Carried interest is generally not paid until the fund reaches a level of profitability agreed on in advance. Furthermore, there may be clawback provisions allowing the limited partners to seek extra payment at the expense of the general partner’s carried interest if the fund’s performance does not meet certain requirements. Because of these factors, carried interest is treated by the IRS as capital gain rather than income.

A private equity fund provides several advantages compared to investing as an individual. With capital on hand, a fund can invest in projects quickly, without having to negotiate with lenders and wait for their approval. If a fund does approach a lender, it will likely receive better credit terms than an individual investor. Therefore, partners in private equity funds usually participate in larger and higher quality projects than they would as individuals. Investors in private funds generally have to be Qualified Investors and/or Qualified Purchasers and meet certain financial requirements prior to investing.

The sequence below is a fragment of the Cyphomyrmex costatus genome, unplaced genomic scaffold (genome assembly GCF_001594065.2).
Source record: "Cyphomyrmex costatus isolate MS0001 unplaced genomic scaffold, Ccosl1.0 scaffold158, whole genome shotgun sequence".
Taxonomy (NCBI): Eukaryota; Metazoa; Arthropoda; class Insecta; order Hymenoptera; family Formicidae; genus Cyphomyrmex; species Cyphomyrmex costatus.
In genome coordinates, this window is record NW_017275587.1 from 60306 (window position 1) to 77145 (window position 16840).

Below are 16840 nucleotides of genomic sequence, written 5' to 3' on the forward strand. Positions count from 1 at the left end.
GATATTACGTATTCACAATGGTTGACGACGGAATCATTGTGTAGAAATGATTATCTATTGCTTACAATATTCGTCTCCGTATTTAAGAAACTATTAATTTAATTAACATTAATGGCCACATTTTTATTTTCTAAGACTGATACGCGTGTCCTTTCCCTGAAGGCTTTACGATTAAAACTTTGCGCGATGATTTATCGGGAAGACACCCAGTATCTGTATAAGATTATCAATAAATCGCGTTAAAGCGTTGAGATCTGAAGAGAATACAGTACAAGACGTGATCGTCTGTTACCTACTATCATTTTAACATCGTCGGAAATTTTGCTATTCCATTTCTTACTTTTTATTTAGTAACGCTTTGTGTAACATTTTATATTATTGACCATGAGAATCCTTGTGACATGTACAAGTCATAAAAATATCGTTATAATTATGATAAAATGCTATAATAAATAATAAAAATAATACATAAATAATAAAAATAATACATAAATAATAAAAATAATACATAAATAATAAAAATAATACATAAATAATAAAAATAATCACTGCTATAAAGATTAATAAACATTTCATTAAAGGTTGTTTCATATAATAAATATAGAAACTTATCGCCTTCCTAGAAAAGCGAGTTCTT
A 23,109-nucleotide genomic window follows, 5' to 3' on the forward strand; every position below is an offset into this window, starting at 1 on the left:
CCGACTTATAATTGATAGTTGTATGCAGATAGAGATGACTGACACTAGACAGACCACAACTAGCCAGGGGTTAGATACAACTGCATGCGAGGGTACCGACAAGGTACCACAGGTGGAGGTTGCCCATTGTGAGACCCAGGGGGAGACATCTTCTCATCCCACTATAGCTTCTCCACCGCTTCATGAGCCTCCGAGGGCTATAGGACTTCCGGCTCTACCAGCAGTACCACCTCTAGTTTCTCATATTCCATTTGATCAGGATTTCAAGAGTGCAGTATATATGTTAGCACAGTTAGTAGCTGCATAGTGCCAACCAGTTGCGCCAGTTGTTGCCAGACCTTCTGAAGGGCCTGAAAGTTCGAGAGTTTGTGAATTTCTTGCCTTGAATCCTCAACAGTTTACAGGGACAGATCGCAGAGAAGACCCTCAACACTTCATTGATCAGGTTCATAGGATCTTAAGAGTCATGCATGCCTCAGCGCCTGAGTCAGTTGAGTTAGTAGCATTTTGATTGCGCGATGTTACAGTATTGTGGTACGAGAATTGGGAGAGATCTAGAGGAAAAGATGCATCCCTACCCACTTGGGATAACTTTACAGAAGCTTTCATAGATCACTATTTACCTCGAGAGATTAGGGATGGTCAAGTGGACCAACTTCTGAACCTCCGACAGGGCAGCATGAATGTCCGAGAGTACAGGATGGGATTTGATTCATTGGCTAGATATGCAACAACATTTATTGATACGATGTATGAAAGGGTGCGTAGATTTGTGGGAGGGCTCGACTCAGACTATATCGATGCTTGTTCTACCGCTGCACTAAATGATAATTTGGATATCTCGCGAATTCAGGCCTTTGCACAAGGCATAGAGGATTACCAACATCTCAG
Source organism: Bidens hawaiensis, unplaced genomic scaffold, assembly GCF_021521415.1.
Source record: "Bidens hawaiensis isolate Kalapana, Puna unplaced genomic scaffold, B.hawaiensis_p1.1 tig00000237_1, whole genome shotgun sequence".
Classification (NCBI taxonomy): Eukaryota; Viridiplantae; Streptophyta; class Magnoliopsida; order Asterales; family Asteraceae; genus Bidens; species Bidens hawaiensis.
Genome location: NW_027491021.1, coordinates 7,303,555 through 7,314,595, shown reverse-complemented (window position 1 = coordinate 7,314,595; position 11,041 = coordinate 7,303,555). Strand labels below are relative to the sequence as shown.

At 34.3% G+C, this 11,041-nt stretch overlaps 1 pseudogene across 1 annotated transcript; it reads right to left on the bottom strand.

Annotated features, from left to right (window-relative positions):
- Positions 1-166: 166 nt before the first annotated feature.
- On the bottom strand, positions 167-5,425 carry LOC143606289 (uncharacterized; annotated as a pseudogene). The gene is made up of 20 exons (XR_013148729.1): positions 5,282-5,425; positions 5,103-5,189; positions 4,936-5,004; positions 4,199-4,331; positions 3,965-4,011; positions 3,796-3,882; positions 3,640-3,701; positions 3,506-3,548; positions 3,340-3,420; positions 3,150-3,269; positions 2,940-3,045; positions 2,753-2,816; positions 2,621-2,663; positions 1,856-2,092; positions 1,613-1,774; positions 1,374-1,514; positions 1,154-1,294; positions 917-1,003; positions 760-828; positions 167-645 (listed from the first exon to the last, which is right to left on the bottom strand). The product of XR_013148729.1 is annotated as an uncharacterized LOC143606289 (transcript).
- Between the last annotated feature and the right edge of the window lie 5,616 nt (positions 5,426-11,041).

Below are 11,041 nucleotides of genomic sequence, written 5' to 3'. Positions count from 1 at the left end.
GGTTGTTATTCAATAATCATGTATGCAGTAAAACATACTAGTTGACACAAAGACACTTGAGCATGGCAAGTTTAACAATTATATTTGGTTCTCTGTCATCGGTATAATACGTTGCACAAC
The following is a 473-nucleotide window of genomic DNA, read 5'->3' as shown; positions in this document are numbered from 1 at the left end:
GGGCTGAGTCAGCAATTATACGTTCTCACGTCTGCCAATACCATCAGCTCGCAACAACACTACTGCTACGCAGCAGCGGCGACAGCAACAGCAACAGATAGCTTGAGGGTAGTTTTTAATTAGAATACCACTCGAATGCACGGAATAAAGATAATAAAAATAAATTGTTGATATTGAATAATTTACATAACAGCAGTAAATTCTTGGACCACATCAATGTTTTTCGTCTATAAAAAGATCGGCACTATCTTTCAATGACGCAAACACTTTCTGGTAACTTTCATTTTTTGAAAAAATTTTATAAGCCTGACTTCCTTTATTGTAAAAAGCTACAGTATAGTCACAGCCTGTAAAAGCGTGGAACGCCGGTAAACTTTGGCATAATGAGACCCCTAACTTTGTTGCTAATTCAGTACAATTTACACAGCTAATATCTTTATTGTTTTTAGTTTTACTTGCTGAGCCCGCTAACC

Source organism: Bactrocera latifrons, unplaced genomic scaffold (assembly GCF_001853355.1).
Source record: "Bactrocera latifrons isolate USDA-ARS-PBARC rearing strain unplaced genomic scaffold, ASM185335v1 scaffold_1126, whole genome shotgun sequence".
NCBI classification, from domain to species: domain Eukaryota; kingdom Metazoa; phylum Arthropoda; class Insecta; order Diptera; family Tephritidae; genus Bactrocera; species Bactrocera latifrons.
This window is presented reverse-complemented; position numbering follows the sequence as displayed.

As a real estate private equity fund manager, it’s important for the general partner to have a very high level of commitment and a clear concept of the fund’s goals. Forming a private equity fund is costly and time-consuming, and the expectations placed on the general partner are high. First, the general partner will have to pay considerable fees to lawyers, accountants, and licensing bodies to organize the fund. That money—possibly several hundred thousand dollars—will be returned once the fund is running, but only after being tied up for months. Among other considerations, a fund manager has to be able to find sufficient investment opportunities to earn a good return on the money at his or her disposal.

Ease into Creating and Managing a Private Equity Real Estate Fund